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Photo Courtesy DT


Jacob Zuma's case will be heard in open court, after Judge Piet Koen appears to have been persuaded by the former president's team. (Photo: Leila Dougan)

The former president will have his in-person hearing next week and get to see advocate Billy Downer face-to-face when his lawyers argue for the prosecutor’s removal from the case. 

On Wednesday morning the Pietermaritzburg High Court issued a directive that the hearing will be heard in open court – something Zuma’s legal team has spent the last month motivating for. 

In their latest submissions to the court, filed on Monday, Zuma’s lawyers said the court’s proposal to have the hearing of Zuma’s special plea application in his Arms Deal corruption trial heard virtually was a violation of the former president’s right to a fair trial.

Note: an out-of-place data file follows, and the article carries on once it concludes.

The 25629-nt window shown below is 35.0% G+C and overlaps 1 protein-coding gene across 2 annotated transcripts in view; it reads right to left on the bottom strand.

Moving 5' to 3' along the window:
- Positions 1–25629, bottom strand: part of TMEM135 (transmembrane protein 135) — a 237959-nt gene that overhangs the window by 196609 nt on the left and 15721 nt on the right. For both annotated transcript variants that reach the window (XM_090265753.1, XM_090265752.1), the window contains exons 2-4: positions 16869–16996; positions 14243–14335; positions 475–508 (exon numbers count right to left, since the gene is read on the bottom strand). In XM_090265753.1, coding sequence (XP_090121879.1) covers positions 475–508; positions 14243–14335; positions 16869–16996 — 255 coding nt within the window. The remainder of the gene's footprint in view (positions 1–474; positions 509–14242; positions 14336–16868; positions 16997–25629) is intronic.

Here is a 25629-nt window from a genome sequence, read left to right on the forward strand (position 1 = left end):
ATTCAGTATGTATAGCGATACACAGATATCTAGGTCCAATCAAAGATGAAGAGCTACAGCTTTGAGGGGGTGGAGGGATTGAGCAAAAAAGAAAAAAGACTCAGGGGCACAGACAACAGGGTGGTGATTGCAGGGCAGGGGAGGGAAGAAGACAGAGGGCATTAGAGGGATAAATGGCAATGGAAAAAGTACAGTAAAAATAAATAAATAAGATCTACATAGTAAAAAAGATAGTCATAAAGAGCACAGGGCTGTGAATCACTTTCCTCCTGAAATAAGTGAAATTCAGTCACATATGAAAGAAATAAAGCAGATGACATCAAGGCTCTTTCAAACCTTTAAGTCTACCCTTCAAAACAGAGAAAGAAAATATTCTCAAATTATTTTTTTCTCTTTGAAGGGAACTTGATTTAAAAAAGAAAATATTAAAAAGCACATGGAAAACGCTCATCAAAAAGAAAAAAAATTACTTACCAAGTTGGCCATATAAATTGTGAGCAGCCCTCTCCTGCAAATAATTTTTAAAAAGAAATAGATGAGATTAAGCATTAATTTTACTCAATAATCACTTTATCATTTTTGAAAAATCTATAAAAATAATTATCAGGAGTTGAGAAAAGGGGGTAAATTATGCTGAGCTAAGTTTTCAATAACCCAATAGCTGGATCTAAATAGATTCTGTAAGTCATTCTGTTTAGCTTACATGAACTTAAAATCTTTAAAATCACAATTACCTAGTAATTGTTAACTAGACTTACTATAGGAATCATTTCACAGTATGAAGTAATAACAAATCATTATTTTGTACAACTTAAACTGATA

“To do so would be unconstitutional and illegal, irrespective of the situation in a particular case, a particular date or the particular circumstance which may or may not prevail on 9 August 2021,” his lawyer said in a short two-page submission to the court.

The National Prosecuting Authority was adamant that the hearing could go ahead virtually because no evidence was expected to be led.  

“A virtual hearing of oral argument of the special plea on 10 August is possible and will be satisfactory in every respect. The parties and their legal representatives and the public (through the broadcasting of the live feed) will be able to observe the proceedings,” the NPA argued.